How to Win Friends and Influence People

Dale Carnegie

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Many years ago, the Philadelphia Evening Bulletin was being maligned by a dangerous
whispering campaign. A malicious rumor was being circulated. Advertisers were being
told that the newspaper was no longer attractive to readers because it carried too much
advertising and too little news. Immediate action was necessary. The gossip had to be
But how?
This is the way it was done.
The Bulletin clipped from its regular edition all reading matter of all kinds on one
average day, classified it, and published it as a book. The book was called One Day. It
contained 307 pages - as many as a hard-covered book; yet the Bulletin had printed all
this news and feature material on one day and sold it, not for several dollars, but for a
few cents.
The printing of that book dramatized the fact that the Bulletin carried an enormous
amount of interesting reading matter. It conveyed the facts more vividly, more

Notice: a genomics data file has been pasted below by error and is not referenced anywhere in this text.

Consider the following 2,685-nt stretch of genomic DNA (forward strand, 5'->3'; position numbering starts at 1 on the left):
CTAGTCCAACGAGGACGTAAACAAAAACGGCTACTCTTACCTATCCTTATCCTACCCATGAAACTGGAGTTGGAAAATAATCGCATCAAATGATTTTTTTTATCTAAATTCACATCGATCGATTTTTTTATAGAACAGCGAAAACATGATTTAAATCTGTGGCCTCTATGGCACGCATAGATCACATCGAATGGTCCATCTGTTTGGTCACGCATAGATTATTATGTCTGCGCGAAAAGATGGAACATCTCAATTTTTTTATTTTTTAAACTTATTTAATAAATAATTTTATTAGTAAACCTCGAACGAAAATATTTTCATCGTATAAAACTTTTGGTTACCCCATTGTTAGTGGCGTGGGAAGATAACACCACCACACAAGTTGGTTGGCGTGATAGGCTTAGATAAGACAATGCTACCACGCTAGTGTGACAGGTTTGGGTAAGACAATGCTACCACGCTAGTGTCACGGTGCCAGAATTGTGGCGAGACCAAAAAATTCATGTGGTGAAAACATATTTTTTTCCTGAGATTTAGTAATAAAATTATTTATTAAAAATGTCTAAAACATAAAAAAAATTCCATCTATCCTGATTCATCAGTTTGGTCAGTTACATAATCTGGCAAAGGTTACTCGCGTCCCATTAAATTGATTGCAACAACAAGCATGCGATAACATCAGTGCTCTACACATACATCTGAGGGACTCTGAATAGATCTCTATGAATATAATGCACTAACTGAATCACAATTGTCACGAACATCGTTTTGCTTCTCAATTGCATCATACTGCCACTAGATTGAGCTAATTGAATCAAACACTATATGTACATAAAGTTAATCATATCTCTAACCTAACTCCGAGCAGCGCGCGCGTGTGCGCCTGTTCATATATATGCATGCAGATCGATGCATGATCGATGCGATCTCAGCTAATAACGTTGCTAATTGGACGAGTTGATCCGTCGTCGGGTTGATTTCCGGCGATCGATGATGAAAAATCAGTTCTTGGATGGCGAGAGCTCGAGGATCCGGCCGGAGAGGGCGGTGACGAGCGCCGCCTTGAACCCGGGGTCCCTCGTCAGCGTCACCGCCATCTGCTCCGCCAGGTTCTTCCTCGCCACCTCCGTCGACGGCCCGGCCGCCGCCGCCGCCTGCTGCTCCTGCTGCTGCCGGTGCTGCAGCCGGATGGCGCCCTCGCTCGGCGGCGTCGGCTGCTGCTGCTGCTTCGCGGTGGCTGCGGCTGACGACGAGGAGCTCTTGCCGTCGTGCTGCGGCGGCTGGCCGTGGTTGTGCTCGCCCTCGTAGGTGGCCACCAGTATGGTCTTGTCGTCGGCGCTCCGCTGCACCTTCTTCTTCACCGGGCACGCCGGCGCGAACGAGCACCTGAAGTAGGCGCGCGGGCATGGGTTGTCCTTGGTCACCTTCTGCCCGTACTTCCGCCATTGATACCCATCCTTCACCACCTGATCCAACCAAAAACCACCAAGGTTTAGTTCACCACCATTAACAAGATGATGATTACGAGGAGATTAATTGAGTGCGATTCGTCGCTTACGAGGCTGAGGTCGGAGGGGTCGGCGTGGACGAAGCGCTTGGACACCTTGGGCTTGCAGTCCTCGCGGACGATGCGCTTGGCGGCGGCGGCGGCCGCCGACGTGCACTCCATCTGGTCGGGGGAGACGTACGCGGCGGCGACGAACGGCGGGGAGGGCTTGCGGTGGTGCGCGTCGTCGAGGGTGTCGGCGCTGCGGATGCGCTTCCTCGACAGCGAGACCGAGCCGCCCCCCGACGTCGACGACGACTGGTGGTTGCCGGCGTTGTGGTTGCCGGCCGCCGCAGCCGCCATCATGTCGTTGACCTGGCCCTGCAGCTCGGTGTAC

interestingly, more impressively, than pages of figures and mere talk could have done.
This is the day of dramatization. Merely stating a truth isn’t enough. The truth has to be
made vivid, interesting, and dramatic. You have to use showmanship. The movies do it.
Television does it. And you will have to do it if you want attention.
Experts in window display know the power of dramatization. For example, the
manufacturers of a new rat poison gave dealers a window display that included two
live rats. The week the rats were shown, sales zoomed to five times their normal rate.
Television commercials abound with examples of the use of dramatic techniques in
selling products. Sit down one evening in front of your television set and analyze what
the advertisers do in each of their presentations. You will note how an antacid medicine
changes the color of the acid in a test tube while its competitor doesn’t, how one brand